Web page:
BCE.PR.T Reset-Rate Calculation (Conversion from BCE.PR.S)

BCE has announced that the fixed rate for the next five years on BCE.PR.T will be 112% of the rate on 5-year Canadas, determined on October 11 and published October 12.

The Canadas are currently trading to yield a little under 4.00% … so for the sake of some commentary, we can assume that the yield on the BCE.PR.T will be something like 4.45%-4.50%.

The BCE.PR.T do not currently exist, but can be issued in exchange for BCE.PR.S at the option of the holder. The BCE.PR.S were quoted at the close 2006-09-19 at 24.71-80, which is below the price at which – subject to the Official Calculation of Trading Price – the percentage of prime paid will increase. Given that Prime is currently 6.00% and the last monthly dividend paid on these shares was $0.08, the rate paid on the shares is now 3.84%, or … hmm, carry 1 …. 64% of prime.

 Holy Smokes! I don’t know about my readers, but these rates sound pretty chintzy to me! These things are PERPETUAL and BCE is not a particularly good credit, rated Pfd-2(low) by DBRS. I’d want something more like 4.80% to hold a Pfd-2(low) perpetual  – that’s what WN.PR.E is trading at nowadays, and it’s not even a particularly cheap issue, at least according to HIMIPref™.

“Oh yeah, smart guy?” I hear someone calling from the back of the room “What about the potential for floating rate adjustment, huh? That’s worth a lot of money, that is!”

Well, ‘pays yer money and takes yer chances’, that’s my motto. If we presume prime to be constant at 6% for the next five years, then to get 4.8% out of BCE.PR.S we need 80% of prime, compared to the current 64%. It might happen … it might not. Prime might go up … or down. You can consider this kind of instrument to offer insurance … but pretty expensive insurance, I call it!

It’s interesting to compare with the fairly recent BC.PR.C conversion offer … Bell offered a fixed rate of 4.65% to the BC.PR.C holders and an insufficient number of them wanted to exchange into the ratchet-rates for Bell to create the issue. Bell’s a slightly better credit, too, rated Pfd-2 as opposed to BCE’s Pfd-2(low).

So, it seems to me that BCE’s being a little aggressive here and wants to get shareholders to convert to the ratchets. But what do I know? I don’t like either issue!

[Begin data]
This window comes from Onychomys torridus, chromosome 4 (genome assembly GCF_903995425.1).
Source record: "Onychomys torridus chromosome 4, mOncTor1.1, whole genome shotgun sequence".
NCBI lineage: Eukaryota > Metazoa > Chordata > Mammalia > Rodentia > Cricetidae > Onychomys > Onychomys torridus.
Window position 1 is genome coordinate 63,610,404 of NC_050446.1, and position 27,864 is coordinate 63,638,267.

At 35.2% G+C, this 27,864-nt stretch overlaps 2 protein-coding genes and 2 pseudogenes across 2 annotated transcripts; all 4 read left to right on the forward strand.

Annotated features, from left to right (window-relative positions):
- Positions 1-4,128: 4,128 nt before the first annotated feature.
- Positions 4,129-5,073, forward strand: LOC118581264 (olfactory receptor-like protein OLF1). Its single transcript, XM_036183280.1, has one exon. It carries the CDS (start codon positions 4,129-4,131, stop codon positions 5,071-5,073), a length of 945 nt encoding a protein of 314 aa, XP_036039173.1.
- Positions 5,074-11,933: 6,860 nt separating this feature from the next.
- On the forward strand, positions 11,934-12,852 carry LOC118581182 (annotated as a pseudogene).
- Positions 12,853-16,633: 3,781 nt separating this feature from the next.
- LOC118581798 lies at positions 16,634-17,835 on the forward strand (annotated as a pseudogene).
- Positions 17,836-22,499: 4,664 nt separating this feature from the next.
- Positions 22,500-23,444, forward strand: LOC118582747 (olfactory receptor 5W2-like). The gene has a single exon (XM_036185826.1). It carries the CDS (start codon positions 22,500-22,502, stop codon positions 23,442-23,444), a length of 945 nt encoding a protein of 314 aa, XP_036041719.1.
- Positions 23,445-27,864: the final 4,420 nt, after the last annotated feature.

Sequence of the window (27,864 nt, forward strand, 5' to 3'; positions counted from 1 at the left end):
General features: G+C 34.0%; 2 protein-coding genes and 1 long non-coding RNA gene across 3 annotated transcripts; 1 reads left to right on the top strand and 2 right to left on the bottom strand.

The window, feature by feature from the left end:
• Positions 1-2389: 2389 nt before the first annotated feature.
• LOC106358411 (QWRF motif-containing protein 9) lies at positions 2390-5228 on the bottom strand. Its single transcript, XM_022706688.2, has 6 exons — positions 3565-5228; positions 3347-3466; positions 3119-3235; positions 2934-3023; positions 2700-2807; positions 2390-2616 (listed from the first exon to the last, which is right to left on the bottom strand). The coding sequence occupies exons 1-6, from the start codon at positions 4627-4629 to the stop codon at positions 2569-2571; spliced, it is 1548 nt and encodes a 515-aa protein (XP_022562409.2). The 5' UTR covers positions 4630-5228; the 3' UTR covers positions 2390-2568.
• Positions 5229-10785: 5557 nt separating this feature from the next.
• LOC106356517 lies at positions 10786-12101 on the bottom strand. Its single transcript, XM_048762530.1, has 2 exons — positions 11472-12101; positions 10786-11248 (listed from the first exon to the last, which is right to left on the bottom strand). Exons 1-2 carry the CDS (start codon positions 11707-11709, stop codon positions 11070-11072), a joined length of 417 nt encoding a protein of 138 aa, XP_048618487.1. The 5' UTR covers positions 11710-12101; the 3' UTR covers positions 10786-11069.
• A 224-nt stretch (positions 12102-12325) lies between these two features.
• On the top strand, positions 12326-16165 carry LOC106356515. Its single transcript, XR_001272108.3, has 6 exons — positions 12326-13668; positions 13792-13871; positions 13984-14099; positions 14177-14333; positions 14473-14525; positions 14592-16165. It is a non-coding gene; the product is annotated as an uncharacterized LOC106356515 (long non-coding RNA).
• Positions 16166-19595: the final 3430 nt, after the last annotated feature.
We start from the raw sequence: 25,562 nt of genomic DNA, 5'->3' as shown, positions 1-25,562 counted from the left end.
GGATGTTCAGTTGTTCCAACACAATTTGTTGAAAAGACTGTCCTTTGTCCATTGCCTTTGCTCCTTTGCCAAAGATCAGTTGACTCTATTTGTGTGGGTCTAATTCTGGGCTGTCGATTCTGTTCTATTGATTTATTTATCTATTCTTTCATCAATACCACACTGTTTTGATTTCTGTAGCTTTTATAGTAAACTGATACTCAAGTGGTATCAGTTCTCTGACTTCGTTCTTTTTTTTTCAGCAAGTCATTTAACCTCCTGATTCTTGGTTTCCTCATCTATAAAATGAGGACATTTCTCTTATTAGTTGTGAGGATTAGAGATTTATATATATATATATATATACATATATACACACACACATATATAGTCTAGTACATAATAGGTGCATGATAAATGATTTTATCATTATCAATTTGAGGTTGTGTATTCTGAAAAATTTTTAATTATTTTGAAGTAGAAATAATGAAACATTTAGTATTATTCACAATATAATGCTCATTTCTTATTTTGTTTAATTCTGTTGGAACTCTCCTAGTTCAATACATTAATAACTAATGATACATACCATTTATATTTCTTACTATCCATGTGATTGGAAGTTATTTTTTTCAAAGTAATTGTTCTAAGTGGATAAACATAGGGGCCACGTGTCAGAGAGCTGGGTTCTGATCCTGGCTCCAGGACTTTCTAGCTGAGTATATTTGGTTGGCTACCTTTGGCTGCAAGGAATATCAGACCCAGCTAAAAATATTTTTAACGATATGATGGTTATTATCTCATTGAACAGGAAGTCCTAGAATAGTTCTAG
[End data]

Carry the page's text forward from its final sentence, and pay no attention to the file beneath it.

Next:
5 Responses to “BCE.PR.T Reset-Rate Calculation (Conversion from BCE.PR.S)”

  1. […]  Well, pays yer money and takes yer chances. Going with ratchet-rates means taking a risk on the Designated Percentage AND taking a risk on Prime for the next five years. It’s a tough call, just like the BCE.PR.T / BCE.PR.S conversion that’s coming up … although, mind you, BCE’s fixed-rate offer is 112% of the five year yield. […]

  2. bill2009 says:

    It seems to me likely that the ratchet rate instrument will tend to trade around par – other things being equal that’s what the effect of the ratchet will be. When the price dropped precipitously a while ago I thought “oops, falling rates – floater not so good” but I now think that was some kind of oddball excursion and par is the expected value. That means that these will retain their usefulness as a cash stash IF YOU WON’T NEED THE MONEY IN A HURRY.

    I take it from your analysis James that you expect the T’s to trade below par along with the other recent 4.4x issues. I’ll bow to your knowledge of comparables.

    I guess in the end I’ll keep my S’s for now. If I was going to trade them in I’d sell them at par when I can and buy something less gimmicky than the T’s.

  3. jiHymas says:

    Well, I hope you’ve read my paper Are Floating Prefs Money Market Vehicles?!

    Remember, par was the expected value for the similar ratchet issue BBD.PR.B which … er … isn’t trading near par any more.

    I certainly don’t intend to cast any aspersions on the credit-worthiness of BCE, but bad things do happen in this wicked world. And the last dividend on this stuff was $0.08375, or just a shade over $1 per annum … not enough incentive for me to hold it, anyway.

  4. bill2009 says:

    I did read it james. I would never call the floaters money-market equivalents. There is for sure an issuer credit risk and a liquidity risk. The tax advantage over a high interest account may not be worth it.

  5. […] This issue is not currently outstanding, but is being offered in exchange for BCE.PR.S, a ratchet-rate issue. […]

Leave a Reply

You must be logged in to post a comment.